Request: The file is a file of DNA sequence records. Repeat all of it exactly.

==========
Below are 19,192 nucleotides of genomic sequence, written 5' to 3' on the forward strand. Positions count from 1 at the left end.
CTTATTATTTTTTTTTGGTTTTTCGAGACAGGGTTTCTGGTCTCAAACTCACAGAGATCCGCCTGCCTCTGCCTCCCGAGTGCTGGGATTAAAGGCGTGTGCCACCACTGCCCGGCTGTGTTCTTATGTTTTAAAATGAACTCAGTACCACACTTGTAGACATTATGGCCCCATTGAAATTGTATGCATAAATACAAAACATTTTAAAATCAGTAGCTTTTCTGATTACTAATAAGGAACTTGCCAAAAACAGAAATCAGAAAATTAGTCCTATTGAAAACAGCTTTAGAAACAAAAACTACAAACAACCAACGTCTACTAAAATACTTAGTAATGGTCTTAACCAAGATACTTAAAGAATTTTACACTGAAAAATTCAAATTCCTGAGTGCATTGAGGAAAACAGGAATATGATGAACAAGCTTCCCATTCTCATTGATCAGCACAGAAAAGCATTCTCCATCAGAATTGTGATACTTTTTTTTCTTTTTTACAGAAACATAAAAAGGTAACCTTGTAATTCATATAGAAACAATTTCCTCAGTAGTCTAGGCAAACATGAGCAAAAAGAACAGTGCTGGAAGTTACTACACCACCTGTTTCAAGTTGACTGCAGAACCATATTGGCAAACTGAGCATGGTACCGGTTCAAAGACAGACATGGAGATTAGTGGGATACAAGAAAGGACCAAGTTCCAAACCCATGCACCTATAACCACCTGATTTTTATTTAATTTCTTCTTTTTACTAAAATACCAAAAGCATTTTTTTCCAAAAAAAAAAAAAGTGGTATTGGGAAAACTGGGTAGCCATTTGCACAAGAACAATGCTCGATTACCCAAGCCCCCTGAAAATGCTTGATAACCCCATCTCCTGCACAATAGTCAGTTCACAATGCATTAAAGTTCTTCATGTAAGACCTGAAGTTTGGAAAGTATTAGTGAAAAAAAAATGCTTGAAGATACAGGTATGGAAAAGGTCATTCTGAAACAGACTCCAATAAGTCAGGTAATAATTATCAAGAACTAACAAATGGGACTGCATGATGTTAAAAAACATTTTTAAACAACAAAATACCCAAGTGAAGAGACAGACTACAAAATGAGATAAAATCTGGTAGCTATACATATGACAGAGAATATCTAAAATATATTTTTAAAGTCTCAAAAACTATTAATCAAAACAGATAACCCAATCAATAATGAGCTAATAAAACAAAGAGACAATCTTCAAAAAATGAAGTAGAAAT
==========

Below are 19,192 nucleotides of genomic sequence, written 5' to 3' on the forward strand. Positions count from 1 at the left end.
CTTATTATTTTTTTTTGGTTTTTCGAGACAGGGTTTCTGGTCTCAAACTCACAGAGATCCGCCTGCCTCTGCCTCCCGAGTGCTGGGATTAAAGGCGTGTGCCACCACTGCCCGGCTGTGTTCTTATGTTTTAAAATGAACTCAGTACCACACTTGTAGACATTATGGCCCCATTGAAATTGTATGCATAAATACAAAACATTTTAAAATCAGTAGCTTTTCTGATTACTAATAAGGAACTTGCCAAAAACAGAAATCAGAAAATTAGTCCTATTGAAAACAGCTTTAGAAACAAAAACTACAAACAACCAACGTCTACTAAAATACTTAGTAATGGTCTTAACCAAGATACTTAAAGAATTTTACACTGAAAAATTCAAATTCCTGAGTGCATTGAGGAAAACAGGAATATGATGAACAAGCTTCCCATTCTCATTGATCAGCACAGAAAAGCATTCTCCATCAGAATTGTGATACTTTTTTTTCTTTTTTACAGAAACATAAAAAGGTAACCTTGTAATTCATATAGAAACAATTTCCTCAGTAGTCTAGGCAAACATGAGCAAAAAGAACAGTGCTGGAAGTTACTACACCACCTGTTTCAAGTTGACTGCAGAACCATATTGGCAAACTGAGCATGGTACCGGTTCAAAGACAGACATGGAGATTAGTGGGATACAAGAAAGGACCAAGTTCCAAACCCATGCACCTATAACCACCTGATTTTTATTTAATTTCTTCTTTTTACTAAAATACCAAAAGCATTTTTTTCCAAAAAAAAAAAAAGTGGTATTGGGAAAACTGGGTAGCCATTTGCACAAGAACAATGCTCGATTACCCAAGCCCCCTGAAAATGCTTGATAACCCCATCTCCTGCACAATAGTCAGTTCACAATGCATTAAAGTTCTTCATGTAAGACCTGAAGTTTGGAAAGTATTAGTGAAAAAAAAATGCTTGAAGATACAGGTATGGAAAAGGTCATTCTGAAACAGACTCCAATAAGTCAGGTAATAATTATCAAGAACTAACAAATGGGACTGCATGATGTTAAAAAACATTTTTAAACAACAAAATACCCAAGTGAAGAGACAGACTACAAAATGAGATAAAATCTGGTAGCTATACATATGACAGAGAATATCTAAAATATATTTTTAAAGTCTCAAAAACTATTAATCAAAACAGATAACCCAATCAATAATGAGCTAATAAAACAAAGAGACAATCTTCAAAAAATGAAGTAGAAAT